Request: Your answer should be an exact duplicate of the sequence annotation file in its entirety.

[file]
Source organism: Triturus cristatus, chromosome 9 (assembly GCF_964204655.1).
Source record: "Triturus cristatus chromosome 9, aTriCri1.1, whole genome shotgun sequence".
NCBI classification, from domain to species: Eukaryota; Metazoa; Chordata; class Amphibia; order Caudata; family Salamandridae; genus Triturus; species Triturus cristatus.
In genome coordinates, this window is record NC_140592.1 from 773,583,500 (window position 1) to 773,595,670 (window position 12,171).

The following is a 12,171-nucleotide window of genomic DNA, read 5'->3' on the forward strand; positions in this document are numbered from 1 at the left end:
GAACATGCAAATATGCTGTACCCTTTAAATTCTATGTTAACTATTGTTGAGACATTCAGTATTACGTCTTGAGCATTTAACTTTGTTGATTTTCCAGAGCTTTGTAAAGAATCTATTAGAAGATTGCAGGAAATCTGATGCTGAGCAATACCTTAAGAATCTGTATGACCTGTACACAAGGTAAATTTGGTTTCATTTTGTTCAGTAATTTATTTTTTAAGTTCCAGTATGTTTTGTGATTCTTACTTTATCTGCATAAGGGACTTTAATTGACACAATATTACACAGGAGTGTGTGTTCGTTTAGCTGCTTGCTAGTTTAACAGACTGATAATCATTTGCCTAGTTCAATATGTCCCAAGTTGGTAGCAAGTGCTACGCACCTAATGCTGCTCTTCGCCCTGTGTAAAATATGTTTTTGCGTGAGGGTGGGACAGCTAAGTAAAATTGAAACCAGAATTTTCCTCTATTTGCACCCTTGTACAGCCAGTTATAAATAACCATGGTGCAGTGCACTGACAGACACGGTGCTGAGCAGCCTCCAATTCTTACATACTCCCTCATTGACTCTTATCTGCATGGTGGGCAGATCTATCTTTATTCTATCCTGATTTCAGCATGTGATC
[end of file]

Source organism: Triturus cristatus, chromosome 9 (assembly GCF_964204655.1).
Source record: "Triturus cristatus chromosome 9, aTriCri1.1, whole genome shotgun sequence".
NCBI classification, from domain to species: Eukaryota; Metazoa; Chordata; class Amphibia; order Caudata; family Salamandridae; genus Triturus; species Triturus cristatus.
In genome coordinates, this window is record NC_140592.1 from 773,583,500 (window position 1) to 773,595,670 (window position 12,171).

The following is a 12,171-nucleotide window of genomic DNA, read 5'->3' on the forward strand; positions in this document are numbered from 1 at the left end:
GAACATGCAAATATGCTGTACCCTTTAAATTCTATGTTAACTATTGTTGAGACATTCAGTATTACGTCTTGAGCATTTAACTTTGTTGATTTTCCAGAGCTTTGTAAAGAATCTATTAGAAGATTGCAGGAAATCTGATGCTGAGCAATACCTTAAGAATCTGTATGACCTGTACACAAGGTAAATTTGGTTTCATTTTGTTCAGTAATTTATTTTTTAAGTTCCAGTATGTTTTGTGATTCTTACTTTATCTGCATAAGGGACTTTAATTGACACAATATTACACAGGAGTGTGTGTTCGTTTAGCTGCTTGCTAGTTTAACAGACTGATAATCATTTGCCTAGTTCAATATGTCCCAAGTTGGTAGCAAGTGCTACGCACCTAATGCTGCTCTTCGCCCTGTGTAAAATATGTTTTTGCGTGAGGGTGGGACAGCTAAGTAAAATTGAAACCAGAATTTTCCTCTATTTGCACCCTTGTACAGCCAGTTATAAATAACCATGGTGCAGTGCACTGACAGACACGGTGCTGAGCAGCCTCCAATTCTTACATACTCCCTCATTGACTCTTATCTGCATGGTGGGCAGATCTATCTTTATTCTATCCTGATTTCAGCATGTGATC